Marble Texture from Jamaica:

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The 3d modeling stage could be described as shaping individual objects that are later used in the scene. There exist a number of 3d modeling techniques, including, but not limited to the following: constructive solid geometry
NURBS 3d modeling polygonal 3d modeling subdivision surfaces implicit surfaces
3d Modeling processes may also include editing object surface or material properties (e.g., color, luminosity, diffuse and specular shading components—more commonly called roughness and shininess, reflection characteristics, transparency or opacity, or index of refraction), adding textures, bump-maps and other features.

3d Modeling may also include various activities related to preparing a 3d model for animation (although in a complex character model this will become a stage of its own, known as rigging). Objects may be fitted with a skeleton, a central framework of an object with the capability of affecting the shape or movements of that object. This aids in the process of animation, in that the movement of the skeleton will automatically affect the corresponding portions of the model. See also Forward kinematic animation and Inverse kinematic animation. At the rigging stage, the model can also be given specific controls to make animaton easier and more intuitive, such as facial expression controls and mouth shapes (phonemes) for lipsyncing.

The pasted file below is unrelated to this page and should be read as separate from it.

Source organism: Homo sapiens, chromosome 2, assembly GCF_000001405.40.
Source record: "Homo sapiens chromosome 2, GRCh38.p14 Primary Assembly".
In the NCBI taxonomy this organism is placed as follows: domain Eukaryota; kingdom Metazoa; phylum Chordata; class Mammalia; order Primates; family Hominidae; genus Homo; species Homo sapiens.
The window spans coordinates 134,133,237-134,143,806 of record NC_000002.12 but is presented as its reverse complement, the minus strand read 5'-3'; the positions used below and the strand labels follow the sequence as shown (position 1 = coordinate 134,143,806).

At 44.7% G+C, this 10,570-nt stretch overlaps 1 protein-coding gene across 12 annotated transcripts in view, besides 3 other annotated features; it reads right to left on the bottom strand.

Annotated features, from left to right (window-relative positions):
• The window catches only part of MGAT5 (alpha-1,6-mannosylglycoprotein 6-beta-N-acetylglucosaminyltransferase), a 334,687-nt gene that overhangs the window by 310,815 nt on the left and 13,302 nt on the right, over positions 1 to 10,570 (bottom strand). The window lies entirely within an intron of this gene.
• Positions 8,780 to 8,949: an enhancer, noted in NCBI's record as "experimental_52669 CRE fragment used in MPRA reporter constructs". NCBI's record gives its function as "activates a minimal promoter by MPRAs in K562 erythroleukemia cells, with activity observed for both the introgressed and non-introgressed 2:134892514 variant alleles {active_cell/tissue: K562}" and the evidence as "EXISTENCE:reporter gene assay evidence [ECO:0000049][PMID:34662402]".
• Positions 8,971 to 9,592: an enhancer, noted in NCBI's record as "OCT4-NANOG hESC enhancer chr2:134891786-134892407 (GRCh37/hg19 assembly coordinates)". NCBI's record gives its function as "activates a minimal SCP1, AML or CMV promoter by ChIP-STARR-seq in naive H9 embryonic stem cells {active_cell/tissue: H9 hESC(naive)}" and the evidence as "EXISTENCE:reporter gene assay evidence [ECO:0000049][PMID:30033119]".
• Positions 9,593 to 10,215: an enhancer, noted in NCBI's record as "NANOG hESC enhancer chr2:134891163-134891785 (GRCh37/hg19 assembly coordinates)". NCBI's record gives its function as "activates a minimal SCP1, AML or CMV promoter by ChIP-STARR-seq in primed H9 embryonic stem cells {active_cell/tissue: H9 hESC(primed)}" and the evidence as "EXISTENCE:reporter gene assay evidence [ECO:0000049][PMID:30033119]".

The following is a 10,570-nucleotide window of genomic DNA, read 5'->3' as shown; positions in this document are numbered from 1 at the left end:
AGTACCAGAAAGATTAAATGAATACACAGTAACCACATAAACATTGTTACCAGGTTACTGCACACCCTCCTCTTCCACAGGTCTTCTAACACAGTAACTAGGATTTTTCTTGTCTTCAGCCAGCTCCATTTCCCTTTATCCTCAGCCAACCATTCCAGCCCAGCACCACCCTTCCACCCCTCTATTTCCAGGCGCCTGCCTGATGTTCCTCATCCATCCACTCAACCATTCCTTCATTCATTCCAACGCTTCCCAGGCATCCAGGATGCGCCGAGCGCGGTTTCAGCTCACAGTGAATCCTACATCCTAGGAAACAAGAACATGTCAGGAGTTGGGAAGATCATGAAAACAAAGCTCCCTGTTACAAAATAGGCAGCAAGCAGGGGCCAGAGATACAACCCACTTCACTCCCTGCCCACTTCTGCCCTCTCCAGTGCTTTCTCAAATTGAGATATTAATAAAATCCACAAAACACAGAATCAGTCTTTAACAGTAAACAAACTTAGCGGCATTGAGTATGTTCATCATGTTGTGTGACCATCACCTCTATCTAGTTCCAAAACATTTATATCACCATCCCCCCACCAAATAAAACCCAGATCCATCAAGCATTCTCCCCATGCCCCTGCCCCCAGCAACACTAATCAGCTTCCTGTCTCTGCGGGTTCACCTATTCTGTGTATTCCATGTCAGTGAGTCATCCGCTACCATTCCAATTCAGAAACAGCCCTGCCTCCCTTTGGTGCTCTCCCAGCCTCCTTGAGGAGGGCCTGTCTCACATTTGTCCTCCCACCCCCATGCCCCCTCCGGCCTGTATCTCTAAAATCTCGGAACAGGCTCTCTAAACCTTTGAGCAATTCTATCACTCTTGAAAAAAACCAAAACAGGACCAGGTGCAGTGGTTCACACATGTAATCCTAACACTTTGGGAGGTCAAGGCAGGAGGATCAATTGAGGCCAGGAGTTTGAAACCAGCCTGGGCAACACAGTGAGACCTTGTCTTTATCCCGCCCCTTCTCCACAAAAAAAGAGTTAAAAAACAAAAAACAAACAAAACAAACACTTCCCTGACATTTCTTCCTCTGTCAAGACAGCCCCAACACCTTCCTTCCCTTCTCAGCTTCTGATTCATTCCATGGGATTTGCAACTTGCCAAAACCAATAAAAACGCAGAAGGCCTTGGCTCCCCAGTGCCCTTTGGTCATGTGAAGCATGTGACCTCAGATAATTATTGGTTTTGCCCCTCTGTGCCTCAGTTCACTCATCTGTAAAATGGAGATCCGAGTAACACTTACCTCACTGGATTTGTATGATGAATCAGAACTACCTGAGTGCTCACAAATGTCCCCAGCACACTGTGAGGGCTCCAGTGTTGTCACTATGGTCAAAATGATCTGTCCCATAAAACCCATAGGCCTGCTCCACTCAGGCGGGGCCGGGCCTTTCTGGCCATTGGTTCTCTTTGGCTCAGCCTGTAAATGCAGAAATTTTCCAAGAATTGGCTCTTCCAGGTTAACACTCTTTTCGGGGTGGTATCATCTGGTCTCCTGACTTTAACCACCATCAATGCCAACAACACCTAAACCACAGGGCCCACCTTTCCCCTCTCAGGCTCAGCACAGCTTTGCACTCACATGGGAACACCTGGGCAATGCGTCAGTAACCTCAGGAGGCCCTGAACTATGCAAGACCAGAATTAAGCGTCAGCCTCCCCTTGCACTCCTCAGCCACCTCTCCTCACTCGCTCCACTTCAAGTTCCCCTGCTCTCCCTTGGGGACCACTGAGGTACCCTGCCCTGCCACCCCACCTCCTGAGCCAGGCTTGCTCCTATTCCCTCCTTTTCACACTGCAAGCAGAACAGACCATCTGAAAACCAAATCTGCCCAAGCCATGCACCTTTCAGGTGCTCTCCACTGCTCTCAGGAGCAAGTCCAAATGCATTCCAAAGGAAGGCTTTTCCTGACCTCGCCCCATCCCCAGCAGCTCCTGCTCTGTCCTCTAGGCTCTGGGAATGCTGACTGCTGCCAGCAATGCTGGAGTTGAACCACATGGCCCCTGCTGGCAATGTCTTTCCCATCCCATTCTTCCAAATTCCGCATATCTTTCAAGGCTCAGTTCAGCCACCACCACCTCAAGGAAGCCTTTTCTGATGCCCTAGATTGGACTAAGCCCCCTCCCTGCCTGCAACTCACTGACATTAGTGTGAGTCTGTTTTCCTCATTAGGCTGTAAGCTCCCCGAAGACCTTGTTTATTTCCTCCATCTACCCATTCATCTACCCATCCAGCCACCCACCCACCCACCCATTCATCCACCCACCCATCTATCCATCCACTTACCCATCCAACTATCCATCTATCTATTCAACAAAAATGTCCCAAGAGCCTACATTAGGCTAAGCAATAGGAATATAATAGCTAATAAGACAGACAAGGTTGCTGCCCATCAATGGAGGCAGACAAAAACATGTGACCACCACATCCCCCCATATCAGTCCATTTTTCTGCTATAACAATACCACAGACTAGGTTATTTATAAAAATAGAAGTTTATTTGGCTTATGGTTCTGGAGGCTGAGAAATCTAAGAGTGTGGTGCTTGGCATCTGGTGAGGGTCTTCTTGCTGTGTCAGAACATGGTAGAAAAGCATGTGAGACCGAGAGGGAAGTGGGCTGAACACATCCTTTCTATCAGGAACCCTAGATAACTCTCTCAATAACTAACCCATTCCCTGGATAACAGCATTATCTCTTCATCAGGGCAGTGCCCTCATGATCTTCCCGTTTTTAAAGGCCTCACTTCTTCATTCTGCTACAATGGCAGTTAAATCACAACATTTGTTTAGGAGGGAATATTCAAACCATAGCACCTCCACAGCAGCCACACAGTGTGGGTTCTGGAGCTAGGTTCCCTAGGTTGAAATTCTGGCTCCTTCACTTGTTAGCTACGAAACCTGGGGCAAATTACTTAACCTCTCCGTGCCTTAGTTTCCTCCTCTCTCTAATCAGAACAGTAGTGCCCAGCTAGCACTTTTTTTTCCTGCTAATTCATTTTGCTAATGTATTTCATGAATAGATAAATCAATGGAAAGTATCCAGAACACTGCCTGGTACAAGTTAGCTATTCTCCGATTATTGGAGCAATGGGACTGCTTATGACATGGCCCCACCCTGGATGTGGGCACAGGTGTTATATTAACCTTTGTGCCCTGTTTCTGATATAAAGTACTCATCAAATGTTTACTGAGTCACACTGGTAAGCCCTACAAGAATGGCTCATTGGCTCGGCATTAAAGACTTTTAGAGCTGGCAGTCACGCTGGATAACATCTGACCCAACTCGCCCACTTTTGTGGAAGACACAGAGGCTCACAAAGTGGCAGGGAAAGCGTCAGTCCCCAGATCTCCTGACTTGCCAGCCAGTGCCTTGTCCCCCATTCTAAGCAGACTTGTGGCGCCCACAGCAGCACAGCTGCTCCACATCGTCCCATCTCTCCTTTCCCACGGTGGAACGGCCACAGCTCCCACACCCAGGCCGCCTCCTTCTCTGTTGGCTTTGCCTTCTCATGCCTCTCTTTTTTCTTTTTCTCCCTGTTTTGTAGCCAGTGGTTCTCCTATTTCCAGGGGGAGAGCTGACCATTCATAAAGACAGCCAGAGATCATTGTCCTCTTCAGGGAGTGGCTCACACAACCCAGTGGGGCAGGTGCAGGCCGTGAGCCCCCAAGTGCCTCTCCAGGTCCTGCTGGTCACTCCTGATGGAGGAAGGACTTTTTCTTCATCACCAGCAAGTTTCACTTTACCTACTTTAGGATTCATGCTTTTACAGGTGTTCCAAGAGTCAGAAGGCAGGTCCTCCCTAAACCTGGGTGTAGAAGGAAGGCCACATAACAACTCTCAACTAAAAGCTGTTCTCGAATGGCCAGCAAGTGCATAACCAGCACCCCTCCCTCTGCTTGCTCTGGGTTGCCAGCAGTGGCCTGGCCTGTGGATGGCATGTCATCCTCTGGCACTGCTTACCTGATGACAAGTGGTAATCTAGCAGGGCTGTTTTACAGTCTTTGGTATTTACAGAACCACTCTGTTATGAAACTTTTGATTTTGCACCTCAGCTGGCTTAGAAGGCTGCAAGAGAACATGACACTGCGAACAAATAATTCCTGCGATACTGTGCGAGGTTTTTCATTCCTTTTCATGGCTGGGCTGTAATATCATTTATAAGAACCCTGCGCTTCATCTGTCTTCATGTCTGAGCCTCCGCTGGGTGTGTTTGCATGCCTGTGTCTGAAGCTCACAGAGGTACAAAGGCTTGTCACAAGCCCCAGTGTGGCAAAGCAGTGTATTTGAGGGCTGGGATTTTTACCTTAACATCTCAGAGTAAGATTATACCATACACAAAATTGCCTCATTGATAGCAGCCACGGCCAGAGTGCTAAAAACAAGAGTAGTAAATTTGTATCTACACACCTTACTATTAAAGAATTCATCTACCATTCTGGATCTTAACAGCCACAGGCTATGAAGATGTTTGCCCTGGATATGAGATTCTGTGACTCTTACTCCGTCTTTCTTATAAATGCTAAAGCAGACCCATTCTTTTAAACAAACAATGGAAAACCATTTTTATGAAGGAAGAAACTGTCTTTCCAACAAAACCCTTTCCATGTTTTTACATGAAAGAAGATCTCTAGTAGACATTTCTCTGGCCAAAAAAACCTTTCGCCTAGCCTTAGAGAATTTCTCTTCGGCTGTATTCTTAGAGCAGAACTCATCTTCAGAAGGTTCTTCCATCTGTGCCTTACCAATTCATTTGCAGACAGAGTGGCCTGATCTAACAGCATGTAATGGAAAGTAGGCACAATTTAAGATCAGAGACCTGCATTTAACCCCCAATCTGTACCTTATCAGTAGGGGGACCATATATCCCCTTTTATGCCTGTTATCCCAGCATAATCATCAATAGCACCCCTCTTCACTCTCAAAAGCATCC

Tessellation and meshes
The process of transforming representations of objects, such as the middle point coordinate of a sphere and a point on its circumference into a polygon representation of a sphere, is called tessellation. This step is used in polygon-based rendering, where objects are broken down from abstract representations ("primitives") such as spheres, cones etc, to so-called meshes, which are nets of interconnected triangles.

Meshes of triangles (instead of e.g. squares) are popular as they have proven to be easy to render using scanline rendering.

Polygon representations are not used in all rendering techniques, and in these cases the tessellation step is not included in the transition from abstract representation to rendered scene.

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